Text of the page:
Thunderbird doesn't offer the option to let you set absolute font sizes. The reason for this is that email is an electronic communications medium, where your message will be seen, by
and large, on a display screen. You as sender don't know anything about the device your correspondent will use. He may read your message on a smartphone's tiny screen, and later elect to show it on a large display screen during a meeting. In either case, your
instruction to show it in Times Roman at 10pt is meaningless; the message text will be scaled up or down as appropriate to suit the display device (can a smartphone actually display Times Roman?) and the needs of your correspondent. Someone with failing eyesight
may want it in large text and possibly in a specific choice of colours and typeface.
You can specify larger and smaller typefaces to help with emphasis. You can of course use
the decorations offered by the toolbars and menus, but do bear in mind that your correspondent can elect to ignore all these settings. It is not safe to rely on text decorations to make your point.
The way that formatting is added to an email message is by use of HTML tags. Here's a sample of the type of HTML code that might be used to request Helvetica font:
<span style="font-family: Helvetica,Arial,sans-serif;">Please see my notes below on setting fonts for multiple character sets.</span>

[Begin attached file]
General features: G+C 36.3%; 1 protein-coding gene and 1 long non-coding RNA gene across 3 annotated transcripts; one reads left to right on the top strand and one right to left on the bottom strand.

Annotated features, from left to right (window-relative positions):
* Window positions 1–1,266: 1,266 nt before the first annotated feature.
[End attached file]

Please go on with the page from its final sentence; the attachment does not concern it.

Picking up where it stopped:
this Linux computer where I'm writing this web page article, "Helvetica" is the default sans-serif font. If you don't have that font, then your browser will use Arial. If for some reason you don't have this very commonplace font either, then your browser is
invited to use whatever is your system's default sans-serif font. My point is that an email message doesn't contain any formal description of the type style to be used, just a request to use whatever is available. Using an obscure font selection that you have
had to download is pointless, because it is most unlikely that your correspondent will also have it. So their computer will substitute what is considered to be the best match. Fonts are given broad classifications such as serif, sans-serif, cursive, fantasy
or monotype, but some of the "best matches" are somewhat arbitrary.
The default font used when you compose HTML emails is set here:
The fonts used to display messages on your screen are set here:
…and note that these two settings don't necessarily have to agree! You may well compose in Times Roman and yet view your messages in Arial.
The size setting
is in pixels, not points. Pixels are generally smaller than points, so you need more of them; try half as much again.
10 pt ≈ 15 px
12 pt ≈ 18 px
14 pt ≈ 21 px
If you don't want to have to accept other people's choice of fonts, clear the box
"Allow messages to use other fonts".
You need to repeat these settings for each character set you use. For English speakers, you need to look at Western, Other Languages,
Unicode and maybe User Defined, plus any that you may use with correspondents who use particular encodings. I've highlighted this with the red outline.